Associated Press, Ja. 1, 2003
A baby said to be the first human clone has gone home with her mother, a cloning company says.
The baby, born Thursday and nicknamed Eve, went home Monday, Clonaid spokeswoman Nadine Gary said. The company, which is linked to a sect that believes space aliens created life on Earth, has refused to say where her home is or where Eve was born.
The unidentified mother is a 31-year-old American, Clonaid officials said at a news conference last week in Hollywood, Fla. A lawyer in Florida, meanwhile, asked a judge Tuesday to appoint a guardian for the baby, saying that Clonaid is trying to commercially exploit the child and that she needs specialized medical treatment.
In documents filed in Broward County Circuit Court, attorney Bernard F. Siegel said that if the judge determines the baby is in danger, she should be turned over to state care. Siegel admits in the documents that he does not know if the baby is in Florida, but argued that the court has jurisdiction because Clonaid held its news conference in the state last week. No hearing date has been set.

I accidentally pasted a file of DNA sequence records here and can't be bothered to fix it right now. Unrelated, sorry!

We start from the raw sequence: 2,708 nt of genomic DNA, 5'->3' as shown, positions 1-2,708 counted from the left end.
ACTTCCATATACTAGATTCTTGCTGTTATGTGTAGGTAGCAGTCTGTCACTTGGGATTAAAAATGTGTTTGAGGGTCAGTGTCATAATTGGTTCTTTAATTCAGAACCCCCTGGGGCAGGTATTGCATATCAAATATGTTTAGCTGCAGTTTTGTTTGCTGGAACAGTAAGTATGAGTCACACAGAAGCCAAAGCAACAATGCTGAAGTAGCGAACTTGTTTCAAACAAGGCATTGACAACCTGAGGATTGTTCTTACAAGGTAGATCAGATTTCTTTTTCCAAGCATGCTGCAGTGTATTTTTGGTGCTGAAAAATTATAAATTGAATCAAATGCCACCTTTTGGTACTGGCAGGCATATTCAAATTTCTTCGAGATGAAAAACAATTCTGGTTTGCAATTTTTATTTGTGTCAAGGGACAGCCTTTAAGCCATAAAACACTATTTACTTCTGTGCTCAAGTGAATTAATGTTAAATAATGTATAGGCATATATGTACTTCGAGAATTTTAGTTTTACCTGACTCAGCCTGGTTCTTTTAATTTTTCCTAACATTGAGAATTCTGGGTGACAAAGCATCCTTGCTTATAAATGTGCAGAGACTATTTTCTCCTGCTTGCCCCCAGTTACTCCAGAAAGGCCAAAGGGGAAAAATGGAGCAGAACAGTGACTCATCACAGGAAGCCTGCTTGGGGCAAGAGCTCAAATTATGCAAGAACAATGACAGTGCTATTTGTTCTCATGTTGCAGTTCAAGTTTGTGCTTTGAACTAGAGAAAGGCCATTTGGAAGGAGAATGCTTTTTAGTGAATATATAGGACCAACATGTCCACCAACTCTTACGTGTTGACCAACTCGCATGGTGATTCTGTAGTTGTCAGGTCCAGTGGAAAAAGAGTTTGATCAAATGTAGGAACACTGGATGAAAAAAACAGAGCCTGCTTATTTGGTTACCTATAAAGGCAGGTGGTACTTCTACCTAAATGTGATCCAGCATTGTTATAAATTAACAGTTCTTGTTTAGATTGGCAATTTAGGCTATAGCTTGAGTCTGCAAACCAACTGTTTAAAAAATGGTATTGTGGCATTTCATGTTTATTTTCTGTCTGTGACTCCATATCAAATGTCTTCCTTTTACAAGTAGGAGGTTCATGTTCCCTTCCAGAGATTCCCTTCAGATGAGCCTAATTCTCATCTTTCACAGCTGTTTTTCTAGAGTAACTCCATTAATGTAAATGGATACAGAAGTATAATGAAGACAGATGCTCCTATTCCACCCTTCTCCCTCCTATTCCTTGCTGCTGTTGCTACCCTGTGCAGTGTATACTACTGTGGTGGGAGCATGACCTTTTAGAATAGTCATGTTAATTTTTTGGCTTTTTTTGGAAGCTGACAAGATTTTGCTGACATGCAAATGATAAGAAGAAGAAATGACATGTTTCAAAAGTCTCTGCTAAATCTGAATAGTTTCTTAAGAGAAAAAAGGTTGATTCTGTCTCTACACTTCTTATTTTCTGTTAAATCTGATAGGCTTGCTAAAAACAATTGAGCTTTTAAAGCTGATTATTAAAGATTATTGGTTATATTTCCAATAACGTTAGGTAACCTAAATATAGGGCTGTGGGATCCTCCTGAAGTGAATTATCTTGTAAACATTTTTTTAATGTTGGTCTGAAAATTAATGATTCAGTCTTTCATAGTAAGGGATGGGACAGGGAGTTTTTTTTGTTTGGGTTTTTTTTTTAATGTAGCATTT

Siegel, a sports and entertainment lawyer in Miami, said he had “no particular ax to grind” and was trying to act in the child’s best interest.
DNA samples are to be taken soon from the baby and the mother for testing to show whether Eve is a clone of the woman.
Clonaid, which declines to reveal where its facilities are, was founded in the Bahamas in 1997 by the man who founded the Raelian religious sect. The man, Rael, says he learned about the origin of life on Earth from a visitor from outer space. He says he views cloning as a step toward reaching eternal life.